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The spirit of the Salem witch-hunt haunts Washington again. Sarah McClendon's labeling of William A. Wieland and J. Clayton Miller, two State Department aides, as security risks, has aroused a storm of rumors and accusations which remind one of the days of McCarthy and McCloud. Although the President instantly rebuked Mrs. McClendon for her defamatory reference, her cry was soon taken up by Senator Olin D. Johnston (Dem. S.C.) and various House Republicans, whose opinions are presented in a recent issue of National Review. If such statements continue unchecked, Wieland's career may be ruined.

Hearings recently conducted by the Senate Internal Security Committee provide the principal evidence on which Wieland's accusers base their views. During these hearings Ambassadors Pawley to Brazil, Earl E. T. Smith to Cuba and Robert C. Hill to Mexico called Wieland "gullible" and "most unreliable" in his approach to Cuba. These vague character judgments would have been more convincing, had the three ambassadors been less enthusiastic supporters of Latin American dictators.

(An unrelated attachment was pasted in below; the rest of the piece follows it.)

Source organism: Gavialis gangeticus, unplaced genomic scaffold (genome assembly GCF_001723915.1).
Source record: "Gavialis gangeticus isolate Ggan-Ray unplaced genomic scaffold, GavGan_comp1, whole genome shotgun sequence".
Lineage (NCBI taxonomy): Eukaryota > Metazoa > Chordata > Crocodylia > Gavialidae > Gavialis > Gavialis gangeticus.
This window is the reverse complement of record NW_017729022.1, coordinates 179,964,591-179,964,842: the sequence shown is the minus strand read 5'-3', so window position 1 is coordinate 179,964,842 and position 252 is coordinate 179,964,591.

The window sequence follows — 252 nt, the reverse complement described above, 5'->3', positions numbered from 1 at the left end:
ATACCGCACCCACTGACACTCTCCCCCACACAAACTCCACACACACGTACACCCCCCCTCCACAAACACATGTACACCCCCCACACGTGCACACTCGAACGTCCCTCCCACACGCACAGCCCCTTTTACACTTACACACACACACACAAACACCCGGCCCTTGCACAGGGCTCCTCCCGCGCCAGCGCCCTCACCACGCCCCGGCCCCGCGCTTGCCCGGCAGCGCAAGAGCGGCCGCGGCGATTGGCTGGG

Yet Wieland remains vulnerable to the attacks of conservative congressmen and organizations who have named him an outright Communist. He is a symbol of the failure of cabinet members, particularly the Secretary of State, to protect their employees from unjust attacks from Congress. During the Eisenhower Administration, Dulles never backed up his subordinates when they were under fire. This policy undermined the spirit and organization of his department and led to the resignation of many worthy men such as John Davies. If it continues the results may be disastrous.

The Wieland case provides an excellent opportunity to set a new precedent. President Kennedy has already spoken out for Wieland and Miller. Were Dean Rusk to make a vigorous statement in defense of the two men claiming complete responsibility for their actions and requesting Congressmen to refer any criticisms to him personally, their careers could still be saved. The Secretary, if he responded with equal firmness to any future cases of this sort, would soon end the "witch-hunt" for security risks. Secretary of Defense MacNamara's recent defense of his censors show how effective a strong stand in support of subordinates can be.

The Wieland case has an importance far greater than its immediate implications might suggest. If every civil servant can be called subversive because hindsight shows his decisions to have been ill-advised, the United States will never have a creative civil service.

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